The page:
Of course your toddler is drawn to a shiny, colorful screen that responds to her touch by lighting up, moving, and making noise. No doubt you’ve figured out that your iPad can magically captivate and occupy your tot during waits at the doctor’s office and long car rides. Good for you for giving her fascination real thought, but you can lose the guilt on this issue: Though experts haven’t fully figured out the downsides or benefits of iPads for kids (even if you can’t remember how you lived without it, since the iPad was only introduced in 2010), there is no evidence that using an iPad will harm your toddler’s physical or cognitive development — as long as you practice moderation.
And rest assured you’re not the only Mom who has passed her tablet on to her tot. It’s now commonplace to see kids as young as one and two years old adeptly navigating touch screens with their tiny fingers mere months after they’ve mastered the “pincer grasp”. In fact, a 2011 study from the nonprofit group Common Sense Media found that more than half of all children have access to a touch device such as an iPad or smartphone. The study also found that more than a quarter of parents have downloaded apps specifically for their kids to use. Since those percentages have only increased over the years, it’s important for parents to know both the pros and cons of toddlers’ tablet use — and to put some rules in place.
THE BENEFITS OF IPADS FOR KIDS
Not only is the iPad an engaging toy that’s small enough to fit into your bag and take on the go, but some studies indicate that it can have real educational benefits for young children. Research sponsored by the Joan Ganz Cooney Center at Sesame Workshop found that certain apps may improve children’s vocabulary and math skills. There is also evidence that in children with cognitive delays iPad apps can boost language use and social interaction.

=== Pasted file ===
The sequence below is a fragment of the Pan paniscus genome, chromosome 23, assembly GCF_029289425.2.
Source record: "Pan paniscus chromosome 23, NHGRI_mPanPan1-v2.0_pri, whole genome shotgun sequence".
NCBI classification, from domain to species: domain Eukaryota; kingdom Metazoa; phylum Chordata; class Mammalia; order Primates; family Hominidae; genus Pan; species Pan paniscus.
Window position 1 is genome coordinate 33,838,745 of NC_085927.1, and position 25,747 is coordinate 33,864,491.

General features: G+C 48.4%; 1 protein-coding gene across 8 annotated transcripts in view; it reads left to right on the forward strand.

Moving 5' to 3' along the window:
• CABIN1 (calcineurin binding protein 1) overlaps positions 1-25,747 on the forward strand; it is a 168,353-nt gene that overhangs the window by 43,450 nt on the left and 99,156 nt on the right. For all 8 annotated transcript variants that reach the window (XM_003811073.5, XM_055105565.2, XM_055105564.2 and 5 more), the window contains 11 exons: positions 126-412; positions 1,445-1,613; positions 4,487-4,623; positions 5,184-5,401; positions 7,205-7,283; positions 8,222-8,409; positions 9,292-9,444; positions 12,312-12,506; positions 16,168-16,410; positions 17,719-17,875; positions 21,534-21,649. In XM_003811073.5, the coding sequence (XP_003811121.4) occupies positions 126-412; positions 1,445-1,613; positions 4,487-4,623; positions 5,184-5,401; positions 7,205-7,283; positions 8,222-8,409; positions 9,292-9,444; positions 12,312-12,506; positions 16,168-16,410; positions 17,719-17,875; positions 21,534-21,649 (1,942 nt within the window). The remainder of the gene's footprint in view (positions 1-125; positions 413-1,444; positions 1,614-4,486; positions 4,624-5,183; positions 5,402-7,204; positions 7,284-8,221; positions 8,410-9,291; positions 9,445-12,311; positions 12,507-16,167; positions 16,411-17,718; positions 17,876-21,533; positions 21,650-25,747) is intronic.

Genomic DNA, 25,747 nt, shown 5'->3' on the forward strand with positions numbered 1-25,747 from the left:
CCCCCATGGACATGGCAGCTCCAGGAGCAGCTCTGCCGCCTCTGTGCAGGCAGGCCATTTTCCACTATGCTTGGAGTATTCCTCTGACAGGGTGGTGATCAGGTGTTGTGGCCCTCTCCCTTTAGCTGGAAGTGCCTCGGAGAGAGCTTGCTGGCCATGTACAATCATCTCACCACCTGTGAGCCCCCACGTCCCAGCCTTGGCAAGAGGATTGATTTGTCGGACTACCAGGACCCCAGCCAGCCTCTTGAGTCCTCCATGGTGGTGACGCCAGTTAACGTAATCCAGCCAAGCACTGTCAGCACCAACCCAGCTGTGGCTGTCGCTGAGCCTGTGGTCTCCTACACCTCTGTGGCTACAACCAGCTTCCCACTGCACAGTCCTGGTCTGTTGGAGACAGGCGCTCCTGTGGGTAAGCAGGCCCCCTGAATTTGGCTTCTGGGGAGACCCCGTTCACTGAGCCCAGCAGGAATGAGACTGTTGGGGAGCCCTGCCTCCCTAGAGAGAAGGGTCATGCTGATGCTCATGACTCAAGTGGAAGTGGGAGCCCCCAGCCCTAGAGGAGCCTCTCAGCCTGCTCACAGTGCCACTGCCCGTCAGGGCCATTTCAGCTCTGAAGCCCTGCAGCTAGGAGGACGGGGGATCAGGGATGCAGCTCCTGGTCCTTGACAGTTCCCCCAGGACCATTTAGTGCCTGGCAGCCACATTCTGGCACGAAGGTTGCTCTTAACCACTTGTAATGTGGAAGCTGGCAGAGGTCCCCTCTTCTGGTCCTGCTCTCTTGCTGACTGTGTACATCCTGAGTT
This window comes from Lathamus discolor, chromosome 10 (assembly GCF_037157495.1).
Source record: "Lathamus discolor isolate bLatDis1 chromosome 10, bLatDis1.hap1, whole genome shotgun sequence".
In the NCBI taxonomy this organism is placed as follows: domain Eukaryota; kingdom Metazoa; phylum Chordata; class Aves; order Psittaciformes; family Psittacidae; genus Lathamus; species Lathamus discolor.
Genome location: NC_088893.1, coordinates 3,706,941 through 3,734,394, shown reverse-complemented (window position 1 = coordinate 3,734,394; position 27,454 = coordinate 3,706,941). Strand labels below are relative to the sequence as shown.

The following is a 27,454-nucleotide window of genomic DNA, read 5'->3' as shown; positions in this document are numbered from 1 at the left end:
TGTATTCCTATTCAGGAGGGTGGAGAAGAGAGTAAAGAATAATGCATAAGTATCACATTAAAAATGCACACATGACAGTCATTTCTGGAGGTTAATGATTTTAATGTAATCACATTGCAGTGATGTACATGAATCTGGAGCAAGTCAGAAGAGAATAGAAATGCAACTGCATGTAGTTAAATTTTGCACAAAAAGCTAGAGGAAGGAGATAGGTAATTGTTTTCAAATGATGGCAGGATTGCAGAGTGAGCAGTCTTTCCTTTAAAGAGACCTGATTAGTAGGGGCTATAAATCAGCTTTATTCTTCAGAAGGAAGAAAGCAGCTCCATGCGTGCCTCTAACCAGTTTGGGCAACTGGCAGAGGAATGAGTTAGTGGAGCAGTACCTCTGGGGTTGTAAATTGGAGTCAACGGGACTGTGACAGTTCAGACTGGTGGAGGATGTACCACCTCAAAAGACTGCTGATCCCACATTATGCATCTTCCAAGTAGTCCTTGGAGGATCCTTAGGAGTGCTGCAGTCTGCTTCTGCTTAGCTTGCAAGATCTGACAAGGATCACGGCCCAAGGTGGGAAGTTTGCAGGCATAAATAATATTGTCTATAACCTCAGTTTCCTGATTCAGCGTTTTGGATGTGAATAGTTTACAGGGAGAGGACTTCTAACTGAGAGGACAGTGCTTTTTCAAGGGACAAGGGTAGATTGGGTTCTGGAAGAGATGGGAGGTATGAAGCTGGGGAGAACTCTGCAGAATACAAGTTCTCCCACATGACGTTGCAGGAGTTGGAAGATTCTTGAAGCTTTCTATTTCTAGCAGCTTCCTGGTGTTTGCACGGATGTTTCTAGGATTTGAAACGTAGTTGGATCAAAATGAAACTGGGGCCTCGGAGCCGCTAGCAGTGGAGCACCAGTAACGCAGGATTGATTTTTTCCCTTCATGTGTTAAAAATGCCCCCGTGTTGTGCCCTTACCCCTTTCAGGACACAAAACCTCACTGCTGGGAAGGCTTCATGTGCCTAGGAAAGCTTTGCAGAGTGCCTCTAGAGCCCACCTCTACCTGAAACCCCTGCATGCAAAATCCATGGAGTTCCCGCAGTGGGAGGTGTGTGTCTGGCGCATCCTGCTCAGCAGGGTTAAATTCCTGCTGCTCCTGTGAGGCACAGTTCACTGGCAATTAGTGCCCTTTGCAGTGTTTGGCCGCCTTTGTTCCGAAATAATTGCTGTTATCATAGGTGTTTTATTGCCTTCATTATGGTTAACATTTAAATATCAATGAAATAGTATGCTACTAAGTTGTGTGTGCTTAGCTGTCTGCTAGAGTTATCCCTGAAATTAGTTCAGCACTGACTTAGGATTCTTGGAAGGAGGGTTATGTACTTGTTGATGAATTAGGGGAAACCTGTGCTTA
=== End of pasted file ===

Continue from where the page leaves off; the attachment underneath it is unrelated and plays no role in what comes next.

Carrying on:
While too much screen time is always a concern for parents since it has been linked to attention and conduct problems in children, a 2013 study published in the Archives of Disease in Childhood found that digital games (which are interactive and can foster creativity) seem to affect children differently than TV (which is not typically interactive). The researchers discovered that while excessive TV watching slightly increased a child’s risk for conduct problems, age-appropriate digital games did not.
Of course, iPads can also be just plain fun for kids. You wouldn’t feel guilty about letting your toddler have fun playing a game like Candy Land, so why feel guilty about letting her have fun with the Candy Land app on your iPad?
THE PITFALLS OF IPADS FOR KIDS — AND SOME GUIDELINES
Even though there may be benefits of iPads for kids, that doesn’t mean you should let your child use an iPad for hours on end or stick a screen in front of her face every time she’s in a waiting room, since that’ll keep her from learning how to occupy herself with her thoughts and imagination.
Also keep in mind that iPad use should not prevent a child from playing with other toys, games, physical activity, creative free play, and face-to-face social interaction. A screen offers a limited sensory environment and no physical exertion. Your child can’t feel an app the way she can feel her stuffed toy or get dressed up in her clothes. She can’t smell an app the way she can smell the cookies you bake together. She can’t hold and manipulate an app the way she can hold and stack blocks or Legos or building bricks. She can’t run with an app the way she can jump on a trampoline or swim in a pool, and she can’t connect with an app the way she can when she hugs you. All of these real-world activities offer rich possibilities for your toddler to use her body and experience her environment and human relationships. So while you don’t need to feel guilty about letting her use your iPad in moderation, make sure it’s just one of many activities she gets to learn from, explore, and enjoy.
When it comes to kids and iPads, your best bet is to follow the guidelines that the American Academy of Pediatrics (AAP) has set regarding other screen time. The AAP recommends no more than two hours of screen time (such as TV, computers, and video games) per day for kids two and older, and ideally no screen time for children younger than two.
More screen-time strategies:
Keep screens out of your child’s bedroom since they are stimulating and can interfere with sleep, monitor your child’s viewing and apps to make sure content is appropriate, and talk to your child about the programs and apps she’s using. You can check out A matter of Apps for recommendations from a developmental psychologist and media researcher.
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